APUSH Unit 2 Test Review (incomplete)

What was the impact of the Columbian exchange?
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The Columbian exchange introduced new plants, animals, diseases, and technology to Europe and the Americas. While Native Americans were able to benefit through the introduction of new technology (weapons, plow) and animals (horses) for hunting and farming, this impact was largely negative for Natives, as the diseases Europeans brought to the continent (smallpox, cholera, measles, etc.) wiped out entire populations. While Native Americans similarly brought new diseases to Europeans (syphilis, polio), the effects weren't as catastrophic. For Europeans, this impact was largely positive, as the introduction of new crops (sugarcane, potatoes, maize, tobacco, etc.) created new economic opportunities and increased the European population.
Image: What was the impact of the Columbian exchange?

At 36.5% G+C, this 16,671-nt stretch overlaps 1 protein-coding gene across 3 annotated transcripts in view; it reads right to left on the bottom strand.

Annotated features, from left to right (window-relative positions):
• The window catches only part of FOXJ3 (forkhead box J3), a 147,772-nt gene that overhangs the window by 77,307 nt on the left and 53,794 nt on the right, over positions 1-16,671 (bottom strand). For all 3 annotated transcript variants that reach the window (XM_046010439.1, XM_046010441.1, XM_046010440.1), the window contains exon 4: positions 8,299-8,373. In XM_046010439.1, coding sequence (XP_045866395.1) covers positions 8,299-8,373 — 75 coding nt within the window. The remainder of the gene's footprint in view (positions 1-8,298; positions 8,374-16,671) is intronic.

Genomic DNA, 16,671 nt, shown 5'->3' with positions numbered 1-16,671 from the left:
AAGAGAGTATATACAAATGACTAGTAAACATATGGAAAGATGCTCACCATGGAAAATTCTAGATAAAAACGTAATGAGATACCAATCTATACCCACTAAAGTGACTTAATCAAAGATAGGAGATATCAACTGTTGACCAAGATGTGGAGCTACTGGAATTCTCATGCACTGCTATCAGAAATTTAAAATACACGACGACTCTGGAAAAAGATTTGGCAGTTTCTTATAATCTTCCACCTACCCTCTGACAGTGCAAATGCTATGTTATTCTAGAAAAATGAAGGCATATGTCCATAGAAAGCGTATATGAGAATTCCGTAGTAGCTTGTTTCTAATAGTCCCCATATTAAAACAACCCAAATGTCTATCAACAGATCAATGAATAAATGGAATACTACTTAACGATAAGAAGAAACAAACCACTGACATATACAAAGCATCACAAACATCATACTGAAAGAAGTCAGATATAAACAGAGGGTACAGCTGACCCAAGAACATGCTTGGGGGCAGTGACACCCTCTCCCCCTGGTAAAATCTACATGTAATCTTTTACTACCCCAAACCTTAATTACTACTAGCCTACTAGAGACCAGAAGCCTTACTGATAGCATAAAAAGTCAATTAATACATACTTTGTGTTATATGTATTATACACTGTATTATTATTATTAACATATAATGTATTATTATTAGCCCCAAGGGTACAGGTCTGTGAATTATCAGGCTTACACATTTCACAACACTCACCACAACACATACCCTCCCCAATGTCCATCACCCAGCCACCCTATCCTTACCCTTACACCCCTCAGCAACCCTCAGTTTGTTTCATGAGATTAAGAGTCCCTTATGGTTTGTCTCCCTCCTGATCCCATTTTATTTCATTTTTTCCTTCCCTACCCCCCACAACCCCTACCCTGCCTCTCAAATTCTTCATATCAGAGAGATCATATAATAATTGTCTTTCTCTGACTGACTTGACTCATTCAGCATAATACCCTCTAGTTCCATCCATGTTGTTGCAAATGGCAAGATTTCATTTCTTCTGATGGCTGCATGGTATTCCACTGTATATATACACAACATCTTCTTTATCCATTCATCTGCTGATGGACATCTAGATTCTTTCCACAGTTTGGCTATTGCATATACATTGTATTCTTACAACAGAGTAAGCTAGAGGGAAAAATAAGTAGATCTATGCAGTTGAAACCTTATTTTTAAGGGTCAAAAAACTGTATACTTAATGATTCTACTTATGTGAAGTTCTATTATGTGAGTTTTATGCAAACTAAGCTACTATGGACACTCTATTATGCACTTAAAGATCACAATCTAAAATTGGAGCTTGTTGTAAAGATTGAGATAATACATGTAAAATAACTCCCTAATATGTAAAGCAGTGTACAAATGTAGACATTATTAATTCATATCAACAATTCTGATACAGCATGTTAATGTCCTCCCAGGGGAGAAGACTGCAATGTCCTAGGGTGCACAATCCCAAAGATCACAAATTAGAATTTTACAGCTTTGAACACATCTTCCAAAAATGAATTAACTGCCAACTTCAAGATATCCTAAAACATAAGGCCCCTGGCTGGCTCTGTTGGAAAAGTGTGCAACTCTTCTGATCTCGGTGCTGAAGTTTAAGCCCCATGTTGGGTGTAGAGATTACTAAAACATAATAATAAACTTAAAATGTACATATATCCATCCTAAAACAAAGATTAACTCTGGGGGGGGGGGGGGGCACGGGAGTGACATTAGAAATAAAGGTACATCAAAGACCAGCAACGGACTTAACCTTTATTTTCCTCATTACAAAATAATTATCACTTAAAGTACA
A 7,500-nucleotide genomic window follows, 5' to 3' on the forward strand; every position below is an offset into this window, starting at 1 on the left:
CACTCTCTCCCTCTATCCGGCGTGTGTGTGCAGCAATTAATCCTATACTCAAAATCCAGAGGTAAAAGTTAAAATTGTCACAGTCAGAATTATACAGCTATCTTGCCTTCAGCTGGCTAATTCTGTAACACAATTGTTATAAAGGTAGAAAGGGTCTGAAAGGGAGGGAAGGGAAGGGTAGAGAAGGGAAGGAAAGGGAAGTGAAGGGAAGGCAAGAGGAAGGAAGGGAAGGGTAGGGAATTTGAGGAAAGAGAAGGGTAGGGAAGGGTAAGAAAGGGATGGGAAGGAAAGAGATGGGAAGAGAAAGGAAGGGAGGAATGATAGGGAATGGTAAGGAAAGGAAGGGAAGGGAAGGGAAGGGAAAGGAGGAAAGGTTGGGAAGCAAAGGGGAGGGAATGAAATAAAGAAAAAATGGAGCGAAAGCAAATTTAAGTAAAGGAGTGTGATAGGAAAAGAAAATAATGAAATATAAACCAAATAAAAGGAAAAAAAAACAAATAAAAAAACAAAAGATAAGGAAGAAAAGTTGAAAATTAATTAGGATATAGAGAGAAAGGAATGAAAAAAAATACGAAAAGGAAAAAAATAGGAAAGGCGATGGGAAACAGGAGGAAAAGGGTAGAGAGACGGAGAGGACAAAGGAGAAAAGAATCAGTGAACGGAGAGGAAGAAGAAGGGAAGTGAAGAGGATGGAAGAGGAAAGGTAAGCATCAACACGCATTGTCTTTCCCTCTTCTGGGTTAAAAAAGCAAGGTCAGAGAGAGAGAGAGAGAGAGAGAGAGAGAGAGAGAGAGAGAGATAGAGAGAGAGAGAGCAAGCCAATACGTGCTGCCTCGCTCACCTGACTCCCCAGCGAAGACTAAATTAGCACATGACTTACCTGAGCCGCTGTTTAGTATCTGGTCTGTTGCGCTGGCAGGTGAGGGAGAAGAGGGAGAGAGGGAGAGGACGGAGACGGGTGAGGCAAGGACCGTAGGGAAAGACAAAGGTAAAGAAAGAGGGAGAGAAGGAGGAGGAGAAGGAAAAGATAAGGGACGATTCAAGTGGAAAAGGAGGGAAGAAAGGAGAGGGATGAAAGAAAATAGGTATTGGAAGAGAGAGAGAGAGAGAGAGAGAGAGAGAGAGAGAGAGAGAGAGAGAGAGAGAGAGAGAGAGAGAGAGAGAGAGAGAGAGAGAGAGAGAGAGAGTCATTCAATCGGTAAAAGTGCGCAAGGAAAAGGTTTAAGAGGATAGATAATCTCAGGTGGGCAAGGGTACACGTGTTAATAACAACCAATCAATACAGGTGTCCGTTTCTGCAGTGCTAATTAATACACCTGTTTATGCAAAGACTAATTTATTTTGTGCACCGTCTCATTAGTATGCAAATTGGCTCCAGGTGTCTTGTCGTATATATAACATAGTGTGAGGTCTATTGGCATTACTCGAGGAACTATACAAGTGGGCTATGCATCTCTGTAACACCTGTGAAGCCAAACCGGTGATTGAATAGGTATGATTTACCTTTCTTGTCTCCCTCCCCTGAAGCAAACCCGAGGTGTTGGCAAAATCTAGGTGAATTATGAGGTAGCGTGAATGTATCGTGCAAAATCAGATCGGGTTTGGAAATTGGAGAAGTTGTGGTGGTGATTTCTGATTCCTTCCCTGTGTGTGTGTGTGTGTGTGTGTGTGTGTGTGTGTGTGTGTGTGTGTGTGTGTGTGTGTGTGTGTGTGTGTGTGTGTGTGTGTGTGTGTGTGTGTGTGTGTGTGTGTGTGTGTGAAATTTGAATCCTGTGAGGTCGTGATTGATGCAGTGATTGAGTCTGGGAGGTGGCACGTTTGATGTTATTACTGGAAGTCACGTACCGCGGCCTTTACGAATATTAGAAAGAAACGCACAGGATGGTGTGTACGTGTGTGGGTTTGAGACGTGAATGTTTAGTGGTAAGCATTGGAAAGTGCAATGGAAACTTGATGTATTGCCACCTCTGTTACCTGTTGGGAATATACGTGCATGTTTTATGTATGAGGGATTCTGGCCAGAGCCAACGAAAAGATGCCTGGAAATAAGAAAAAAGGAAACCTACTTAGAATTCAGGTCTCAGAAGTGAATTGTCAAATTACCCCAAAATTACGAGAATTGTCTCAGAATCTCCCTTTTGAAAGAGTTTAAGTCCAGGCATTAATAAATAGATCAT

Northern Colonies: rocky, thin soil made farming difficult and lead to subsistence farms; location allowed for heavy use of ports and shipbuilding; cold climate, less disease than in the warmer colonies

Southern Colonies: a favorable, agricultural climate with rich, fertile soil led to the use of cash crops that were the backbone of the economy; warm climate, more disease than in the North
Similarities: status of women, local legislatures, indentured servitude, participated in international trade

Differences: geographically, the Northern Colonies were mostly mountainous with a colder climate and a thin soil only suitable for subsistence farming; the Southern Colonies were mostly plains with a warmer climate and a rich, fertile soil suitable for cash crop farming. Economically, the Northern Colonies were focused on manufacturing and trade while the Southern Colonies were focused on agriculture.

- regional characteristics: the Northern Colonies' characteristics included common heritage, small villages, shared land, busy seaports; the Southern Colonies' characteristics included plantations, slavery, and self-sufficiency